Toyota posts $437m loss due to Australian factory closure

Posted on 27 Jun 2014 by Tim Brown

Toyota Australia’s decision to end its manufacturing operation in the country has resulted in a AUD$437m loss after tax — its biggest annual financial loss to date.

Toyota’s loss of AUD$437m, from a turnover of AUD$8.4bn, was the company’s fourth year-end loss in the past five years, bringing its total losses to AUD$578m.

Toyota President Dave Buttner said: “There were too many external factors beyond our control that made it unsustainable to continue building cars and engines in Australia in the mid to long term future,” he said.

“This has obviously had a significant impact on our results as our focus is now on supporting our employees and ensuring that we have the correct provisions in place as we transition to a national sales and distribution company.”

The company said the cost to shut its Altona factory, in south-west Melbourne, will amount to $889 million, including $505 million in asset write downs and $384 million for employee redundancies.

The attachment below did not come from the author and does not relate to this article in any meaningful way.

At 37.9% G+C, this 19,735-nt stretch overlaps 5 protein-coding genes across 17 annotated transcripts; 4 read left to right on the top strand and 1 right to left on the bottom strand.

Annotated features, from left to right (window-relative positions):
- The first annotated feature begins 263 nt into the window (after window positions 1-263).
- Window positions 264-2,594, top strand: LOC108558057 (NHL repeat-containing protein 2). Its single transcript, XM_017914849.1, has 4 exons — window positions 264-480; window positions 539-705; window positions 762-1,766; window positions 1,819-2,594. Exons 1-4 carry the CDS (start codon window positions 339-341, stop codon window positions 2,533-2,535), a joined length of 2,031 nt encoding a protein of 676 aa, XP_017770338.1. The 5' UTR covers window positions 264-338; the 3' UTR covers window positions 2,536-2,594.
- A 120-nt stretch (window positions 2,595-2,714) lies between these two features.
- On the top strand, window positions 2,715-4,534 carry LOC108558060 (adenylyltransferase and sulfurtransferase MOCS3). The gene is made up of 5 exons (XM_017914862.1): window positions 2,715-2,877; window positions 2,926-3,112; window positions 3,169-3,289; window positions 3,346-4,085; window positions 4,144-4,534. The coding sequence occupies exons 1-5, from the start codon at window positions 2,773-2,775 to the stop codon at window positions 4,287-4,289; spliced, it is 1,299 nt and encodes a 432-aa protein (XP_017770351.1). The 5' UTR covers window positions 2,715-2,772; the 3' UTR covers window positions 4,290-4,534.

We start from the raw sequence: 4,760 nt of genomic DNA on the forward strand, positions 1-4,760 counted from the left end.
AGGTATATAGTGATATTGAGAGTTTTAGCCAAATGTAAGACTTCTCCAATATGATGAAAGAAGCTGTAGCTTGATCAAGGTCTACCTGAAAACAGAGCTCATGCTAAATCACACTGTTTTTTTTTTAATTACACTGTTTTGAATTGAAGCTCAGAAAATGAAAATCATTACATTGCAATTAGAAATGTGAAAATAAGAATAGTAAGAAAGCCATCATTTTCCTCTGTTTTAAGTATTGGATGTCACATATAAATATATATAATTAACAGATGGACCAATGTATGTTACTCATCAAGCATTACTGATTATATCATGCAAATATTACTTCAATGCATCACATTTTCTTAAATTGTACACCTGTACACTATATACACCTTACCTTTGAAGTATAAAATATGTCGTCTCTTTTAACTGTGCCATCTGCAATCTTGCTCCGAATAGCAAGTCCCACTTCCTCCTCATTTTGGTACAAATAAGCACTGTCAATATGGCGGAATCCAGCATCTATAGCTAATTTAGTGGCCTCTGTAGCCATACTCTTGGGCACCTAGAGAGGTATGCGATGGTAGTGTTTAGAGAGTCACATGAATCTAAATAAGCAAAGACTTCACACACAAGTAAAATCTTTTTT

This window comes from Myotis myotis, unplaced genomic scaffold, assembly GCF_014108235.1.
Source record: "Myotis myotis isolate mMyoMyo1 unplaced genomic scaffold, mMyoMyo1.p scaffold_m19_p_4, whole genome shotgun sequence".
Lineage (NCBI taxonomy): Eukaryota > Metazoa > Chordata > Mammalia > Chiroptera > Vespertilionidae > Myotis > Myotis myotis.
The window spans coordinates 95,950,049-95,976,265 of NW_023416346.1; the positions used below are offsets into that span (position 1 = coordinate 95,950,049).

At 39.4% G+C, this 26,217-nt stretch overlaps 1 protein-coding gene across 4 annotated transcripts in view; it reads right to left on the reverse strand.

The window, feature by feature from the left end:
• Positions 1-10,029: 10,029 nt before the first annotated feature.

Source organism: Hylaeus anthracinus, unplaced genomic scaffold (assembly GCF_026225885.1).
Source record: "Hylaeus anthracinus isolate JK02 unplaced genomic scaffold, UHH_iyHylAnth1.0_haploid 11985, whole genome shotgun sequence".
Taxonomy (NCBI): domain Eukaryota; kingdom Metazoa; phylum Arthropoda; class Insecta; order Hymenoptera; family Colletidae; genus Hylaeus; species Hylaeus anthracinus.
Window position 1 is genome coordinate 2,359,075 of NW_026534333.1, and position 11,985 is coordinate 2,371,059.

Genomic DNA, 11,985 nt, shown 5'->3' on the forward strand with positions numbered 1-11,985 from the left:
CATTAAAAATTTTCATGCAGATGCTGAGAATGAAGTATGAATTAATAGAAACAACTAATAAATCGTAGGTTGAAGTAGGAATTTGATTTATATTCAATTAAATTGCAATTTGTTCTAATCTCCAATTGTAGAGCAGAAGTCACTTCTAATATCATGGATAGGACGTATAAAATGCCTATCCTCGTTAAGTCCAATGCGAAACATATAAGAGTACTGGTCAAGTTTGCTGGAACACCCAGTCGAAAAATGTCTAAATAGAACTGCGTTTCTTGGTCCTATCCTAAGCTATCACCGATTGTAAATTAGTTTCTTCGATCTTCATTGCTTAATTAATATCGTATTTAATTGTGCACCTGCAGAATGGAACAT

Toyota Australia employs 3900 people, and 2500 positions are expected to be cut as it moves out of manufacturing.

According to the two other car companies that will also be ceasing manufacturing work in australia, Holden and Ford, had also been making consistent losses. Holden made an annual average profit of $273m from 2000 to 2005 but lost an average of $120m over each of the past nine years from an average annual turnover of $5.06 billion. Ford has reported an average annual loss of $41m over the past 14 years from an average annual turnover of $3.03bn.

The car maker received $71m of assistance from the Australian government in the Japanese financial year, which ends in March. Over the past 13 years, Toyota Australia has accepted about $1.3 billion in taxpayer assistance, which is marginally more than Ford ($1.2bn) and significantly less than Holden ($2.1bn) over the same period — even though Toyota employs more factory workers, builds more cars and exports more vehicles than both Holden and Ford.